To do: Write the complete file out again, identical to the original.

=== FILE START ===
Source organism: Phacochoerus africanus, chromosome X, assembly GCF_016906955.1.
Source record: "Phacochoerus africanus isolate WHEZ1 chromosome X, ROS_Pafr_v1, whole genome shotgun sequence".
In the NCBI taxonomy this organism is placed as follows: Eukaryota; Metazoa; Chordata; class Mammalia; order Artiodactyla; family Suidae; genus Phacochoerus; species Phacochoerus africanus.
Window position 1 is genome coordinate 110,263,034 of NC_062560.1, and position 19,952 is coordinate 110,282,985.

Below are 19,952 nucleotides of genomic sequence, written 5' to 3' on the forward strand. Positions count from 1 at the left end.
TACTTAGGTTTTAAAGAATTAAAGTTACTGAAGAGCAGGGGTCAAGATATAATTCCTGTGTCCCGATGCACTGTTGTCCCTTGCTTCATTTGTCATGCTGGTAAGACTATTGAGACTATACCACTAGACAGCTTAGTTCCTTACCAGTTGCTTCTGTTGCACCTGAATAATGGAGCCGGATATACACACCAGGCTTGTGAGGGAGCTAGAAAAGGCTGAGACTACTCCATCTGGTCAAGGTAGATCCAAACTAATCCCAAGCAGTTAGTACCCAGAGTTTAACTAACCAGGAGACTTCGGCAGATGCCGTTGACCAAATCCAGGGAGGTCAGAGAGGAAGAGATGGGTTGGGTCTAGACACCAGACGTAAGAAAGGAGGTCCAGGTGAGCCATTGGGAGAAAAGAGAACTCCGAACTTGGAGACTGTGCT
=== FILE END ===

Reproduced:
Source organism: Phacochoerus africanus, chromosome X, assembly GCF_016906955.1.
Source record: "Phacochoerus africanus isolate WHEZ1 chromosome X, ROS_Pafr_v1, whole genome shotgun sequence".
In the NCBI taxonomy this organism is placed as follows: Eukaryota; Metazoa; Chordata; class Mammalia; order Artiodactyla; family Suidae; genus Phacochoerus; species Phacochoerus africanus.
Window position 1 is genome coordinate 110,263,034 of NC_062560.1, and position 19,952 is coordinate 110,282,985.

Below are 19,952 nucleotides of genomic sequence, written 5' to 3' on the forward strand. Positions count from 1 at the left end.
TACTTAGGTTTTAAAGAATTAAAGTTACTGAAGAGCAGGGGTCAAGATATAATTCCTGTGTCCCGATGCACTGTTGTCCCTTGCTTCATTTGTCATGCTGGTAAGACTATTGAGACTATACCACTAGACAGCTTAGTTCCTTACCAGTTGCTTCTGTTGCACCTGAATAATGGAGCCGGATATACACACCAGGCTTGTGAGGGAGCTAGAAAAGGCTGAGACTACTCCATCTGGTCAAGGTAGATCCAAACTAATCCCAAGCAGTTAGTACCCAGAGTTTAACTAACCAGGAGACTTCGGCAGATGCCGTTGACCAAATCCAGGGAGGTCAGAGAGGAAGAGATGGGTTGGGTCTAGACACCAGACGTAAGAAAGGAGGTCCAGGTGAGCCATTGGGAGAAAAGAGAACTCCGAACTTGGAGACTGTGCT